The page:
Mallory however, was convinced that oxygen would "serve us well". He was open to anything that would get them to the summit. Mallory was rather reluctant to join the 1924 expedition (following his past Everest experiences). He wrote '...I sometimes think of this expedition as a fraud from beginning to end, invented by the wild enthusiasm of one man; Youndhusband - puffed up by the would-be wisdom of certain pundits in the A.C.' (the Alpine Club). In the end, in 1924, after two unsuccessful attempts on the summit by the team, Mallory and Irvine were allowed to make a last-ditch attempt with oxygen available as needed.

These quotes cannot reflect the book's breadth and depth. It is critically fair. It is one of the most significant books I have read for some time.
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on 11 September 2017
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on 30 May 2013
Well researched and interesting information on the individual members of the expedition inclusive of management and the leaders of the time. The impact of the experiences of these men who survived the trenches of the First World War was particularly interesting along with the way of life in the then more remote area of the world to be changed forever by the exploration of the region pre and post expedition
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on 29 March 2016
good value for money.
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on 5 November 2012
Wade Davis has set himself a challenge trying to write about the series of Expeditions to Everest by the British in the 1920s which eventually led to Mallory and Irvine's deaths during the 1924 summit attempt. Not only is the story long and complicated (those expecting just the story of the final expedition might be surprised by how much exploration and preparation went before - Mallory doesn't even feature until a good way through the book), but Davis is also keen to explain the motivations of those involved and the cultural importance of climbing Everest in broader terms, with a focus on the Great War and on British Imperialism.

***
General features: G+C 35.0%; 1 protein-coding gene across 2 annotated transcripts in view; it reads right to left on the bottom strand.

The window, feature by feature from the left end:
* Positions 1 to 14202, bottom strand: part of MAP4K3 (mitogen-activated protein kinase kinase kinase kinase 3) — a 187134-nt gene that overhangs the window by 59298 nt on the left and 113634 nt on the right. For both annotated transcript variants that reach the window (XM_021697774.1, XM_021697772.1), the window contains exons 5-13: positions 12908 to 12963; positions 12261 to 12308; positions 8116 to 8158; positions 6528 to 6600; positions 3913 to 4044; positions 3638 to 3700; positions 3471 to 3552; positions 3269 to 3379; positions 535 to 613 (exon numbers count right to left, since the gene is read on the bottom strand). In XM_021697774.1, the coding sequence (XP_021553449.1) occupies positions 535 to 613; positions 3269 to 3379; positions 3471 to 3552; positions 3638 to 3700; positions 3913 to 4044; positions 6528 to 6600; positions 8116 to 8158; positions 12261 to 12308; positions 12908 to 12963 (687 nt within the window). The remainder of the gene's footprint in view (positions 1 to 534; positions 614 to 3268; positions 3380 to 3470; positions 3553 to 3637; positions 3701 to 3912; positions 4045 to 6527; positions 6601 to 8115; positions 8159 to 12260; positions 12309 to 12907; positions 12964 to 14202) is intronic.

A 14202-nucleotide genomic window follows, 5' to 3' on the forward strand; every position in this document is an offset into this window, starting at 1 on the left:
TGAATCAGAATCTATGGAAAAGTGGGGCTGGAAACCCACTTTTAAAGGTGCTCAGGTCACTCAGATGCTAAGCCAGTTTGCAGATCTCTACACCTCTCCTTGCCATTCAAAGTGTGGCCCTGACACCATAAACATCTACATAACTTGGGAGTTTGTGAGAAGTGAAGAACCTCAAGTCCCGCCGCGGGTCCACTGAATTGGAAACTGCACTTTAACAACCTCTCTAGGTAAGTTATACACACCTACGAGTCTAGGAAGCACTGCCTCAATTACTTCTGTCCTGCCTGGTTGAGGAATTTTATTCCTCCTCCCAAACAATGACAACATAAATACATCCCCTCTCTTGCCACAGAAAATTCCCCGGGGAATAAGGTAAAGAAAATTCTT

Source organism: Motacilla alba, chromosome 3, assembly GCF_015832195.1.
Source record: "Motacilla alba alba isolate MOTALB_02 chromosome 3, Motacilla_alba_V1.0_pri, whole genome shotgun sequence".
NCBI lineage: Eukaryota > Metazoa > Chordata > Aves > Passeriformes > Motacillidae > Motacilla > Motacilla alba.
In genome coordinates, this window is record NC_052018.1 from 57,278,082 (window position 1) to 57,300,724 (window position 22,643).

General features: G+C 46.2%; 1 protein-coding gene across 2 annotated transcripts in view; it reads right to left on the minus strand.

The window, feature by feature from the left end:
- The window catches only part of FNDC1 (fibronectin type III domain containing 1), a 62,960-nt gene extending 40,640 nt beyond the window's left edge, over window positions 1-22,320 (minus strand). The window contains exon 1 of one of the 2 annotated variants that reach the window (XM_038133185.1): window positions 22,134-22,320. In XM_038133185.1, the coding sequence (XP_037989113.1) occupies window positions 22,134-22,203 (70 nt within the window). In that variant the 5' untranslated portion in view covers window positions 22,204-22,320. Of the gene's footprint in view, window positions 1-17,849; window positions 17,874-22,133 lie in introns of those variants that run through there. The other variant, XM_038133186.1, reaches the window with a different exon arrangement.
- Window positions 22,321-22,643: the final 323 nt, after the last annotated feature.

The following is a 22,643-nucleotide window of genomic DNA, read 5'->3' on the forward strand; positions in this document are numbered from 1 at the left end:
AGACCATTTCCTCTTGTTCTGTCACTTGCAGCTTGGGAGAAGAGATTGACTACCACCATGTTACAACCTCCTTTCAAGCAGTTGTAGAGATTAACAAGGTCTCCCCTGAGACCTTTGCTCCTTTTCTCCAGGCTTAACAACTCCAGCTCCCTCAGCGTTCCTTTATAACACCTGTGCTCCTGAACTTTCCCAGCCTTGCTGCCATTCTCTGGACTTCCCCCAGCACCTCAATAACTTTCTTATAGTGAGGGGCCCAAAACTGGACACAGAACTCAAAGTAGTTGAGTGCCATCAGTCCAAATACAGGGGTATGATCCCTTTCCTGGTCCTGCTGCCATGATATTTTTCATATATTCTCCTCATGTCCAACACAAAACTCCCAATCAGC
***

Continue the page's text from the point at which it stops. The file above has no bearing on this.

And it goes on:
At first, I didn't entirely buy into his focus on the War. It seemed a bit overstated, but I read on because the stories are well told and full of interesting detail - his research is really exhaustive, as the huge notes section demonstrates. Eventually, it really does knit together, and you begin to understand the thoughts and actions of the climbers very much in the light of their experience and era. I came away not only with a better understanding of the events he focuses on, but also with more knowledge about the politics and arts of the period. Davis seems comfortable writing about arts, literature, Tibetan Buddhism, and a range of other subjects which really help to add context to his story.

So in summary, a great tale, thoroughly engaging and well-paced, with interesting details and speculations throughout. One of the most enjoyable and informative books I've read in some time, and a book which kindles your interest in a variety of topics and sent me off with an interest in a string of other topics. You can't ask for much more than that...
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on 29 January 2012
A magnificent work which took the author over ten years to research and write. The sub-title is important. This is as much about the war experiences that shaped the men of the 1921-24 expeditions. Each one had been doctors, infantry or artillery officers in the worst of the Western Front battles. From that, they were determined, resourceful and infinitely brave. The war experiences were searing. Mallory wrote home from the front, "If hereafter, I say to a friend "Go to Hell", he will probably reply, "Well I don't mind much if I do. Haven't I perhaps been there"?